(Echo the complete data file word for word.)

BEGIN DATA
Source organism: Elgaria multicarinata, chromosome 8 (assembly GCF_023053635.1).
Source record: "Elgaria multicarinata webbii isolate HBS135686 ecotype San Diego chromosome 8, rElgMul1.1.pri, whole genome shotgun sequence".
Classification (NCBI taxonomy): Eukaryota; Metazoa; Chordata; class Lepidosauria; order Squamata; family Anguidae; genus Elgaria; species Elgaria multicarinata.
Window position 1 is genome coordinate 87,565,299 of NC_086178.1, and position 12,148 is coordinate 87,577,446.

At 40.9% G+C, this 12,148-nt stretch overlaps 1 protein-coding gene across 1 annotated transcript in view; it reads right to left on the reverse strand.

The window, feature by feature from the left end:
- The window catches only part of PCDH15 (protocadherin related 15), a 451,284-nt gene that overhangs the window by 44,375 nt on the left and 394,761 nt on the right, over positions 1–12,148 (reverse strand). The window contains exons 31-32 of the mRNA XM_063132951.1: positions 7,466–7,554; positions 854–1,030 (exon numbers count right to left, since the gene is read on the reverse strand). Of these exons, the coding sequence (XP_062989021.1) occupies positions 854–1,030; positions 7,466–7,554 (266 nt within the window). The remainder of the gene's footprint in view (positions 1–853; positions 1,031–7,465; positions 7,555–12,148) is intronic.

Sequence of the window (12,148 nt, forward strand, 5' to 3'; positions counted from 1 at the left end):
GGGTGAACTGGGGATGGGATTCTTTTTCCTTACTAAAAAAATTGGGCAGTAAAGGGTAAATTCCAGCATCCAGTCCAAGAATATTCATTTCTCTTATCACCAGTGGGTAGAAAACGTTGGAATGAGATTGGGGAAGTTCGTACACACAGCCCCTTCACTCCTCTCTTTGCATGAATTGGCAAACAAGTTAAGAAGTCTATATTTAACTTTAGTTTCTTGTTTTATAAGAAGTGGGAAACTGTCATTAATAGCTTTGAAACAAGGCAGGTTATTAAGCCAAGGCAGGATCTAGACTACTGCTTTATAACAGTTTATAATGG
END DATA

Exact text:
Source organism: Elgaria multicarinata, chromosome 8 (assembly GCF_023053635.1).
Source record: "Elgaria multicarinata webbii isolate HBS135686 ecotype San Diego chromosome 8, rElgMul1.1.pri, whole genome shotgun sequence".
Classification (NCBI taxonomy): Eukaryota; Metazoa; Chordata; class Lepidosauria; order Squamata; family Anguidae; genus Elgaria; species Elgaria multicarinata.
Window position 1 is genome coordinate 87,565,299 of NC_086178.1, and position 12,148 is coordinate 87,577,446.

At 40.9% G+C, this 12,148-nt stretch overlaps 1 protein-coding gene across 1 annotated transcript in view; it reads right to left on the reverse strand.

The window, feature by feature from the left end:
- The window catches only part of PCDH15 (protocadherin related 15), a 451,284-nt gene that overhangs the window by 44,375 nt on the left and 394,761 nt on the right, over positions 1–12,148 (reverse strand). The window contains exons 31-32 of the mRNA XM_063132951.1: positions 7,466–7,554; positions 854–1,030 (exon numbers count right to left, since the gene is read on the reverse strand). Of these exons, the coding sequence (XP_062989021.1) occupies positions 854–1,030; positions 7,466–7,554 (266 nt within the window). The remainder of the gene's footprint in view (positions 1–853; positions 1,031–7,465; positions 7,555–12,148) is intronic.

Sequence of the window (12,148 nt, forward strand, 5' to 3'; positions counted from 1 at the left end):
GGGTGAACTGGGGATGGGATTCTTTTTCCTTACTAAAAAAATTGGGCAGTAAAGGGTAAATTCCAGCATCCAGTCCAAGAATATTCATTTCTCTTATCACCAGTGGGTAGAAAACGTTGGAATGAGATTGGGGAAGTTCGTACACACAGCCCCTTCACTCCTCTCTTTGCATGAATTGGCAAACAAGTTAAGAAGTCTATATTTAACTTTAGTTTCTTGTTTTATAAGAAGTGGGAAACTGTCATTAATAGCTTTGAAACAAGGCAGGTTATTAAGCCAAGGCAGGATCTAGACTACTGCTTTATAACAGTTTATAATGG